Nov. 17, 2010 at 10:12 AM ET
Facebook's vigilance in keeping it real took some HAL 9000 liberties yesterday when perhaps thousands of accounts — seemingly all women — were deactivated by a bug in a system designed to weed out fake profiles.
Zach Epstein of BGR (Boy Genius Report) broke the story and received confirmation from Facebook about the wave of account shut-downs, in which the affected users took the usual route of Twitter complaints to voice their displeasure. A common pattern soon emerged: this bug, which some thought was a hack at first, seemed to hit only women.
Facebook's response to BGR:
Earlier today, we discovered a bug in a system designed to detect and disable likely fake accounts. The bug, which was live for a short period of time, caused a very small percentage of Facebook accounts to be mistakenly disabled. Upon discovering the bug, we immediately worked to resolve it. It’s now been fixed, and we’re in the process of reactivating and notifying the people who were affected.
While there are no concrete numbers on the "very small percentage," BGR speculates that could easily number in the thousands given the 500 million users of the site.
But Facebook's solution may be making an already bad situation worse: requiring scans of official identification to reactivate the accounts.
A BGR commenter posted the instructions Facebook gave her, and her reaction to it, which does not bode well for furthering trust with the social media network:
I was also disabled this morning. This is what it says I must do :
"Please upload a government-issued ID to this report and make sure that your full name, date of birth, and photo are clear. You should also black out any personal information that is not needed to verify your identity (e.g., social security number).
If you do not have access to a scanner, a digital image of your photo ID will be accepted as well. Rest assured that we will permanently delete your ID from our servers once we have used it to verify the authenticity of your account."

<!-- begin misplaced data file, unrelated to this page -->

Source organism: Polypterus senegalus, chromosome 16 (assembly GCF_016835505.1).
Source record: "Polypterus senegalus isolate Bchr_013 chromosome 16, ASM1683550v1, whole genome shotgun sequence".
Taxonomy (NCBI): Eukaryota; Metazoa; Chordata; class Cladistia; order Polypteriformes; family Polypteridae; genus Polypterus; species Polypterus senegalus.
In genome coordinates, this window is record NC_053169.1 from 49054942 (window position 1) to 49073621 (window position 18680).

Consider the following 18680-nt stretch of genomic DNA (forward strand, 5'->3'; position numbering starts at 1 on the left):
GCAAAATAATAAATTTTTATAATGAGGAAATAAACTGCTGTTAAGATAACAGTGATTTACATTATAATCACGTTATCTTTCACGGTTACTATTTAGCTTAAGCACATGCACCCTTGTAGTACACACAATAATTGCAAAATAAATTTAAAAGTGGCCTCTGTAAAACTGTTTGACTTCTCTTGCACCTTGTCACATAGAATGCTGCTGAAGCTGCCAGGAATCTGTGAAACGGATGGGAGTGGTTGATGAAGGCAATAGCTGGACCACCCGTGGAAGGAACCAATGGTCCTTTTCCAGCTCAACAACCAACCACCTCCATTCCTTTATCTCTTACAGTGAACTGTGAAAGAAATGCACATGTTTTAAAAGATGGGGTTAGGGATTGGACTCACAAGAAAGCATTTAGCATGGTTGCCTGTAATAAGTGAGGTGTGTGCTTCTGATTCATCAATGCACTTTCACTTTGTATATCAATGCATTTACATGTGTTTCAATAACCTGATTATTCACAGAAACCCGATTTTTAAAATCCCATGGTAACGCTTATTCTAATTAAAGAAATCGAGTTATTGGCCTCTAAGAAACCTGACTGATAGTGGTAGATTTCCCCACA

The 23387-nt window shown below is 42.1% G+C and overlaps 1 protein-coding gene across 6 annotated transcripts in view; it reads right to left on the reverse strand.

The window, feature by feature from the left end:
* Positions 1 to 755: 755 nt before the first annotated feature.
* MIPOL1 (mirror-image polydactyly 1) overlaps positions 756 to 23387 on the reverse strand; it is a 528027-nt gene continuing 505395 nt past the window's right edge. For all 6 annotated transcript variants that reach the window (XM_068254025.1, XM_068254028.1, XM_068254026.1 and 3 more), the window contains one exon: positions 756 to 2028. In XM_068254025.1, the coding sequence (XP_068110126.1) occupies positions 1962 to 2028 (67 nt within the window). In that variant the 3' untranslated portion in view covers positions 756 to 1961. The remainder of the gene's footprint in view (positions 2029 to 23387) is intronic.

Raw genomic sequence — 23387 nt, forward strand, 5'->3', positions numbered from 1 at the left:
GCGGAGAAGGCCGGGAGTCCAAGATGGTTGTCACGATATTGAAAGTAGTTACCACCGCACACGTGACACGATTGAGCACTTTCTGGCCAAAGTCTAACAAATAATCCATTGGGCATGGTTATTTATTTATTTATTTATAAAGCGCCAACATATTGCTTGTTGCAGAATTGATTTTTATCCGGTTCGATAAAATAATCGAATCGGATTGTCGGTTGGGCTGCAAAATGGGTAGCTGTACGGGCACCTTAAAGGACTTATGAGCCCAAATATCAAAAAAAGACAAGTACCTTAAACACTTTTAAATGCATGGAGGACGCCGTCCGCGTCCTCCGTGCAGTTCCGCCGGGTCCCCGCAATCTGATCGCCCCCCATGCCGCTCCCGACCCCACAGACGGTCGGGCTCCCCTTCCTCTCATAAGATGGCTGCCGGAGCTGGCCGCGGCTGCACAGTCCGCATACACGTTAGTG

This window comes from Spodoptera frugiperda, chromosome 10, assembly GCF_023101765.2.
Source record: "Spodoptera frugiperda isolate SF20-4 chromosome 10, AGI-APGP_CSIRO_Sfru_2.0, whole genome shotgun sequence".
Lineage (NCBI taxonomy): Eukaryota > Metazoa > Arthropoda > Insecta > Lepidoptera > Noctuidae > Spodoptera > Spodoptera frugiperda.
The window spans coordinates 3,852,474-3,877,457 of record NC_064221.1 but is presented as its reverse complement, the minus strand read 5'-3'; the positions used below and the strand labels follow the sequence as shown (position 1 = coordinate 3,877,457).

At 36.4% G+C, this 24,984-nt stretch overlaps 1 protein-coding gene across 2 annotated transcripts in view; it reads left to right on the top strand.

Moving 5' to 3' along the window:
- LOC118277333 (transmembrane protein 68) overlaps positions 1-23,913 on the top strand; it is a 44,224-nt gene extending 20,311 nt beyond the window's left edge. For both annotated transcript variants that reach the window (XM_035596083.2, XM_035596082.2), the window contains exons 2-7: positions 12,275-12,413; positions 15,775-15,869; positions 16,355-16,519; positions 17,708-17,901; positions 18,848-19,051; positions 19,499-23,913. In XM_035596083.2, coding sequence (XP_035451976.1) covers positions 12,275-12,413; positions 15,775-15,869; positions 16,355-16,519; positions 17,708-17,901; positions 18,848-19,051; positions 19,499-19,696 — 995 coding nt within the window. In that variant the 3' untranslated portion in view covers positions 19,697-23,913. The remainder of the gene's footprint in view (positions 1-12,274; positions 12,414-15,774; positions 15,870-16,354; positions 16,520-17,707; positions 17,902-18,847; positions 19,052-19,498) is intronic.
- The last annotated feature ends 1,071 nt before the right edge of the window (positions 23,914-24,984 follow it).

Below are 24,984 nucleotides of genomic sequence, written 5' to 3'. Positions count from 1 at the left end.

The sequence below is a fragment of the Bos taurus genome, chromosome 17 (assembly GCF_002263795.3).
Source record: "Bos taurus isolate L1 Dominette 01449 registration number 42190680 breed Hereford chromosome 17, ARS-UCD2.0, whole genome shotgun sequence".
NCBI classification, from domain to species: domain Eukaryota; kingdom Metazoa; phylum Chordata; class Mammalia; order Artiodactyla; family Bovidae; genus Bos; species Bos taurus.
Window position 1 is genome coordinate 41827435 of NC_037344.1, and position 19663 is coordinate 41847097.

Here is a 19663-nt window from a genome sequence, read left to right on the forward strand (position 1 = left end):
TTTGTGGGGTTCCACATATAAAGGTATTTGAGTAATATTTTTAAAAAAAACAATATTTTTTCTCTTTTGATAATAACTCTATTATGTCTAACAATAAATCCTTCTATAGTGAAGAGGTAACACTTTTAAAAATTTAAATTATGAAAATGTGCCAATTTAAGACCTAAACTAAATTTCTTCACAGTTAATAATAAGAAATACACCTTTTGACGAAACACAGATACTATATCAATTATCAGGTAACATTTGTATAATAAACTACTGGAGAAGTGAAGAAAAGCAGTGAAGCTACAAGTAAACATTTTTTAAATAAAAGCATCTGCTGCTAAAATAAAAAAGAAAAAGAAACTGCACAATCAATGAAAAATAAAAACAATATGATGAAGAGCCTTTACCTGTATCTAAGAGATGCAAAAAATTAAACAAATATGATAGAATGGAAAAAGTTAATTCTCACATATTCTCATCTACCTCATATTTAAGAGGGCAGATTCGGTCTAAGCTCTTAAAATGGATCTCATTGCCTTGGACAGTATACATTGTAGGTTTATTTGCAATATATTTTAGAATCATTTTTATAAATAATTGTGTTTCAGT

Her's isn't the only response like this, so Facebook may be wise to heed this outrage and play nice. It's not their fault their accounts were flagged, and now they feel they're being penalized on top of the inconvenience of being labeled "inauthentic."
A Facebook group "Against Verifying Accounts With Mobile/ Credit Card/ Government Issued ID" already existed before the bug (thanks to ReadWriteWeb for the tip), but this latest incident has solidified its resolve, as is apparent from this latest wall post:
Don't have to prove you exist to join originally. Don't have to prove you exist if the bug didn't attack you. Seems ridiculous that you have to prove you exist in order to get a legit account undisabled...
Kansas City designer Brian Ford was the one who tipped BGR off after receiving an e-mail alerting him to his wife's disabled Facebook account. In his blog about it, he raises underlying issues that, sooner or later, Facebook needs to address definitively:
Why force people to freak the hell out on Twitter? Why not deploy a system which drops a dismissible banner notification across the top of every Facebook page until the problem is fixed? Facebook has a real problem with transparency and that seems like such an easy problem to solve.
Most, if not all of these accounts, will get reactivated. Question is, after all this, will they still want it?